|Bid||0.00 x 0|
|Ask||0.00 x 0|
|Day's Range||14.18 - 14.18|
|52 Week Range||12.80 - 22.02|
|Beta (5Y Monthly)||0.43|
|PE Ratio (TTM)||10.86|
|Forward Dividend & Yield||0.94 (6.65%)|
|Ex-Dividend Date||May 11, 2020|
|1y Target Est||N/A|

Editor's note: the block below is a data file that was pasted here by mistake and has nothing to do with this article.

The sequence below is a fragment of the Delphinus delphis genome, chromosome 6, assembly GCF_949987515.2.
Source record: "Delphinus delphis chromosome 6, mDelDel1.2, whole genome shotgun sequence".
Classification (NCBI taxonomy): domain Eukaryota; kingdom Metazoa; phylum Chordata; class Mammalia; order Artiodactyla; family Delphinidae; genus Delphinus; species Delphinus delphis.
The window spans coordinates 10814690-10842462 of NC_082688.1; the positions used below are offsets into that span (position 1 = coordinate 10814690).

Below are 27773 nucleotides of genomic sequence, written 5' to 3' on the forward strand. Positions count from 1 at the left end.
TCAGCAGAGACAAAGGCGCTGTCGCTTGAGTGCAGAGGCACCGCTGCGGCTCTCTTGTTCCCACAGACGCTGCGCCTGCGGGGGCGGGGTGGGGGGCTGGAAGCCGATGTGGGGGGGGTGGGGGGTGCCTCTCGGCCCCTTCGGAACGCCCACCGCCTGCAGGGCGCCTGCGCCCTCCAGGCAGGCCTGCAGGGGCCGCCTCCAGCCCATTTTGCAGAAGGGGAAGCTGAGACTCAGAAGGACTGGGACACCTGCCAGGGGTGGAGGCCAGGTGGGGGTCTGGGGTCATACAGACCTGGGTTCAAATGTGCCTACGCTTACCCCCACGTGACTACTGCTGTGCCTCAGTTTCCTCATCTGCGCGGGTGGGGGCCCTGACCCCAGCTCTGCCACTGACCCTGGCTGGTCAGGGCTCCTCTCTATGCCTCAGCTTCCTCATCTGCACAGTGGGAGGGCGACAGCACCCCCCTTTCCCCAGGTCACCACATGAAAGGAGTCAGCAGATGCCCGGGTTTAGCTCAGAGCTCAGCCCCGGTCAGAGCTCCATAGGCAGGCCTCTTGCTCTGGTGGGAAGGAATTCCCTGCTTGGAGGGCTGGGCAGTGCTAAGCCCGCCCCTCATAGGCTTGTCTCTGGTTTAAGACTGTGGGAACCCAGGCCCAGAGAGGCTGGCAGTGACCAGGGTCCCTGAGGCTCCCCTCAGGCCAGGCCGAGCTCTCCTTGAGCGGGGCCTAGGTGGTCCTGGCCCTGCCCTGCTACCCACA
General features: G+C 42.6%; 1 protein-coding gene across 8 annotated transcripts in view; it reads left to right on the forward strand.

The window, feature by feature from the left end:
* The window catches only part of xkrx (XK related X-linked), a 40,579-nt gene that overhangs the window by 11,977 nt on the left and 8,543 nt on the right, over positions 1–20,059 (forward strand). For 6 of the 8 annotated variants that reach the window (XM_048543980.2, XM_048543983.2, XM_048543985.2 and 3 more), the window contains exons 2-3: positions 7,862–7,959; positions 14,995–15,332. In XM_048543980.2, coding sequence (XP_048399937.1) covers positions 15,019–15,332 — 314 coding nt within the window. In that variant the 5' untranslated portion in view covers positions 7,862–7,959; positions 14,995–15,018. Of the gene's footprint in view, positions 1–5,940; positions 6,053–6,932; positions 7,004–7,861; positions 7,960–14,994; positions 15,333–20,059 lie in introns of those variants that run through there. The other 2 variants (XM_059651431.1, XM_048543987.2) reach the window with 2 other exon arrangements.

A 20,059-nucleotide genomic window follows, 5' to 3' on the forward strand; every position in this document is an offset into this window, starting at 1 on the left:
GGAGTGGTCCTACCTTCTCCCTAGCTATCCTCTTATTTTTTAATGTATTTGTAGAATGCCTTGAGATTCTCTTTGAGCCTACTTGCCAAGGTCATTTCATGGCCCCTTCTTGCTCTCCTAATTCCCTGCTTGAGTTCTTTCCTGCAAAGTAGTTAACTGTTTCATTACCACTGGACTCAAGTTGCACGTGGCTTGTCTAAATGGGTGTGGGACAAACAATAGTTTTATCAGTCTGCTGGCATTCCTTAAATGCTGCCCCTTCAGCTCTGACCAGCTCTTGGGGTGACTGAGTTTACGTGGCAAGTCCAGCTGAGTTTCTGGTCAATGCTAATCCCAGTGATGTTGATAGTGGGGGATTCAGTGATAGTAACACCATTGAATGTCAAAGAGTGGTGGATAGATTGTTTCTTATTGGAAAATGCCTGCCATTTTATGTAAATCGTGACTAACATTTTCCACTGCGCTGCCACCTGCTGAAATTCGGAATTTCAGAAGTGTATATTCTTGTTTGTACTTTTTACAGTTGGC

(Bloomberg) -- Malaysia’s political upheaval risks derailing a deal involving the nation’s biggest mobile-phone carrier, people with knowledge of the matter said.Talks between Axiata Group Bhd.’s biggest owner and Norwegian operator Telenor ASA that were re-opened earlier this year have come to a standstill, the people said. The change in Malaysia’s government -- at a time when Axiata is undergoing its own leadership transition -- has left executives and advisers uncertain about who’s going to push through a transaction, according to the people.Axiata and Telenor had already backed down from plans to combine their Asian telecom operations, opting instead for a more piecemeal approach where Telenor would initially buy a stake in the Malaysian carrier. Khazanah Nasional Bhd., the nation’s sovereign wealth fund, owns 37% of Axiata.The deepening coronavirus outbreak has added to uncertainties around the deal, the people said. Malaysia has the highest number of infections in Southeast Asia, and has imposed nationwide restrictions on movement. The complexity of the proposed transaction, which could involve merging the two companies’ phone-tower operations, is another factor.But the biggest hurdle is the political turmoil that broke out in February with the shock resignation of former Malaysian leader Mahathir Mohamad, the people said, asking not to be named. The change in government could lead to new senior appointments at state-backed entities like Khazanah, they said.Malaysia’s government wanted to reform large companies like Axiata, including by bringing in foreign investors. Still, that vision collided with Mahathir’s desire to avoid any major job losses.Muhyiddin Yassin, who succeeded as prime minister, delayed parliament sitting by more than two months to give himself extra time to shore up support and prove his majority in the divided legislature. Mahathir had called for a confidence vote, but he said in an interview last week the opposition coalition may lack the support needed to remove the current government.Izzaddin Idris, Axiata’s deputy chief executive officer, will take over from interim CEO Jamaludin Ibrahim by December. Shares of Axiata have slumped almost 23% this year, while the FTSE Bursa Malaysia KLCI Index fell about 18%.No final decisions have been made, and Khazanah and Telenor could resume talks on any deals, the people said. Representatives for Axiata and Khazanah declined to comment, while representatives for Telenor didn’t immediately respond to requests for comment.Axiata and Telenor first announced in May that they were in talks to combine their Asian telecom operations to create a company with $13 billion in sales and 300 million customers across nine countries. They ended their negotiations in September, citing “complexities” as the reason.Just four months after the carriers scrapped discussions, Khazanah and Telenor started exploring several possible scenarios including Telenor buying part of the wealth fund’s stake in Axiata, people familiar with the matter have said. A stake purchase could pave the way for more deals, such as a merger of Axiata and Telenor’s phone tower assets or consolidation in certain markets, as well as a combination and eventual listing of the two carriers’ frontier-market operations, the people have said.Telenor first entered Asia more than two decades ago and derives more than half of its revenue from the region. Beyond Malaysia, it also operates in Thailand, Bangladesh, Pakistan and Myanmar. Axiata, which has 150 million subscribers in total, also has business in Cambodia, Nepal, Sri Lanka and Indonesia.Telenor appointed Tone Hegland Bachke as its new chief financial officer last week. The telecom giant also named a new head for its operations in Asia with a goal to unite the business units across the region.(Updates to add Telenor’s new appointments in last paragraph.)For more articles like this, please visit us at bloomberg.comSubscribe now to stay ahead with the most trusted business news source.©2020 Bloomberg L.P.